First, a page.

Searching for sachertorte in Vienna

Vienna's beloved and beautiful sachertorte is served in cafes all across the city, and even sparked a lengthy legal battle.

The terrca eof ht ecafe at Hotel Sacher. 

Photograph by AFP Getty Images
By Summer Rylander
Published 16 Dec 2022, 08:00 GMT

Not one crumb is out of place on Café Sacher’s sachertorte. A slick of smooth apricot jam is sandwiched between two layers of neat chocolate sponge, the whole thing cloaked in a precisely 4mm-thick layer of chocolate glaze before it’s cut into perfectly neat wedges. And it ought to be perfect; this is, after all, a cake so precious to Viennese culinary culture that for years it was at the heart of a legal battle.

Dating back to 1832, the recipe was created when a 16-year-old court kitchen apprentice named Franz Sacher found himself having to create a dessert fit for royalty. Prince Klemens Wenzel von Metternich had requested an impressive finish to a meal for his esteemed guests, and with a poorly head chef, the task fell to young Franz. It’s said that Prince Metternich expressed hope he wouldn’t be ‘disgraced’ by dessert and he wasn’t.

The cake was a hit, and it soon garnered fans beyond the royal court. Nearly two centuries later, I’m sitting on a red-trimmed banquette at Café Sacher — a quintessentially grand Viennese coffeehouse, within Hotel Sacher. I sip a coffee, taking in the crystal chandeliers, high ceilings and gold accents while I wait for my slice of ‘original sachertorte’ — a name backed by both legend and law.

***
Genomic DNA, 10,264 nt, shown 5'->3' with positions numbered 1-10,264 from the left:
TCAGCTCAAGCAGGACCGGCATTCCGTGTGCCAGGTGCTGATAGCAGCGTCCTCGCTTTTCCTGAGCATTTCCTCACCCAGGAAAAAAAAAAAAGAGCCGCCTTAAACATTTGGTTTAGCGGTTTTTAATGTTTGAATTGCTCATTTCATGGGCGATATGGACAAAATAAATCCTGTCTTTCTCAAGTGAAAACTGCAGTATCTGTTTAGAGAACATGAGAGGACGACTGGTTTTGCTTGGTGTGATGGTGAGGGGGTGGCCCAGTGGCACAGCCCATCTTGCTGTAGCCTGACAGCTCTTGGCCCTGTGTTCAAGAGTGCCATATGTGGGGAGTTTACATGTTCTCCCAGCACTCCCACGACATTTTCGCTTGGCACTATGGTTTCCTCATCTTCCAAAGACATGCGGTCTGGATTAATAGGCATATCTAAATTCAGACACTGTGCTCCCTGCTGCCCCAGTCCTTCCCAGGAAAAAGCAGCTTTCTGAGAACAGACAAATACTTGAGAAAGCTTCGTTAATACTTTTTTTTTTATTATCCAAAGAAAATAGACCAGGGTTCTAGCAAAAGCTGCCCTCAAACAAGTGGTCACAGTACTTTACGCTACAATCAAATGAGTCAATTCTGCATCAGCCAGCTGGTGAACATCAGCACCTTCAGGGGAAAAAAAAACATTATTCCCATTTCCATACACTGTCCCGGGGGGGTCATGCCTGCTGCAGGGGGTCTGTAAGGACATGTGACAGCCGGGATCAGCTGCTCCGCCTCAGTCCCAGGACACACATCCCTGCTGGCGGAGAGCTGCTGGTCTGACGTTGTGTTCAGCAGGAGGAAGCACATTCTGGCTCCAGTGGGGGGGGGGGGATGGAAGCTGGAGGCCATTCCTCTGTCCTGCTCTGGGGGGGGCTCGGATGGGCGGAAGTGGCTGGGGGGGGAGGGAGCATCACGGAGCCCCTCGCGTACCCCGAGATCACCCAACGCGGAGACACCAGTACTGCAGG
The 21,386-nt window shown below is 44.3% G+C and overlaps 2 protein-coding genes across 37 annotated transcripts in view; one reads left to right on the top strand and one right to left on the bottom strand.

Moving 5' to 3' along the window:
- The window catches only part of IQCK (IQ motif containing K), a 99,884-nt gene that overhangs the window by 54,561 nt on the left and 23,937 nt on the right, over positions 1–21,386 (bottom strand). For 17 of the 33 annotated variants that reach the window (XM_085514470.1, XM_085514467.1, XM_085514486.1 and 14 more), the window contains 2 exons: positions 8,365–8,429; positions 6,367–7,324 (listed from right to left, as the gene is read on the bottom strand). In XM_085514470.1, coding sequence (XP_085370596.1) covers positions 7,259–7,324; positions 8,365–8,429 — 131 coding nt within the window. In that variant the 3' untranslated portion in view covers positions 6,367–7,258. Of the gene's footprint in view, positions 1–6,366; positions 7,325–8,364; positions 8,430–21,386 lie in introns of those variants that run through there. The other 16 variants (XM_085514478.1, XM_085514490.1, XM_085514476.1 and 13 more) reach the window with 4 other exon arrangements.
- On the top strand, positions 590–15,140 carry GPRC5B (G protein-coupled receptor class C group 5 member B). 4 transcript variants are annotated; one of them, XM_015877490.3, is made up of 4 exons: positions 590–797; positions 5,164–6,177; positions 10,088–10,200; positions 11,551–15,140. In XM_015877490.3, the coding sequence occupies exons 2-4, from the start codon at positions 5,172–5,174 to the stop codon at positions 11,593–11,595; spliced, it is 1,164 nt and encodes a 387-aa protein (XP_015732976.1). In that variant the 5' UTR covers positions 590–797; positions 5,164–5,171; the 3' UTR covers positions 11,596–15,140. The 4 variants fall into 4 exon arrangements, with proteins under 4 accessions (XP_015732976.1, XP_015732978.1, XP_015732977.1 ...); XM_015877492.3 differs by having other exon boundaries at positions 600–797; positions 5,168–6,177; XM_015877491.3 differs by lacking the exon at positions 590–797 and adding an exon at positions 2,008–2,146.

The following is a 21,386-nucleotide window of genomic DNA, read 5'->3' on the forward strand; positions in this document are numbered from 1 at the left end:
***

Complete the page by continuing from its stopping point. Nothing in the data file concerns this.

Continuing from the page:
Franz Sacher may have created this dessert, but his son, Eduard, honed the recipe during an apprenticeship at Vienna’s Demel confectionery. After Eduard opened Hotel Sacher in 1876 with sachertorte on the menu, the cake’s popularity soared. Over the decades that followed, however, the question of which establishment — Demel or Hotel Sacher — could lay claim to the ‘original’ version turned into a long, drawn-out legal battle, ending in an out-of-court settlement in 1963. “It was a good day for Hotel Sacher,” Mattias Winkler, CEO of Sacher Hotels and head of the sachertorte baking facility, tells me. “There are probably millions of different Sacher cakes on this planet, but there’s only one original.”

Demel, meanwhile, is permitted to market its version as the ‘Eduard Sacher Torte’. A precision-cut piece of cake is placed in front of me and I hear a neighbouring diner squeal, “Oh, it’s so good!” as she tucks into her own slice. I pick up my fork and break the silky surface, and for this first bite I forgot the unsweetened whipped cream that accompanies any classically prepared sachertorte. The sponge is yielding and moist; there’s a subtle note of apricot and a rich chocolate flavour. With such controversy surrounding it, it seems only fair to try the sachertorte at Demel, too, a short, scenic stroll from Hotel Sacher that takes me past the Spanish Riding School and the 14th-century Augustinian Church.

Grey skies haven’t deterred the crowds — there’s a lengthy queue, but my waiting time is blessedly brief, thanks to my willingness to sit outside. Through the windows, I can see the warm glow of Demel’s many globe-like lamps, suspended from ornate ceilings. Sitting inside offers better views of the display cabinets lined with beautifully precise desserts — but for that privilege you have to queue.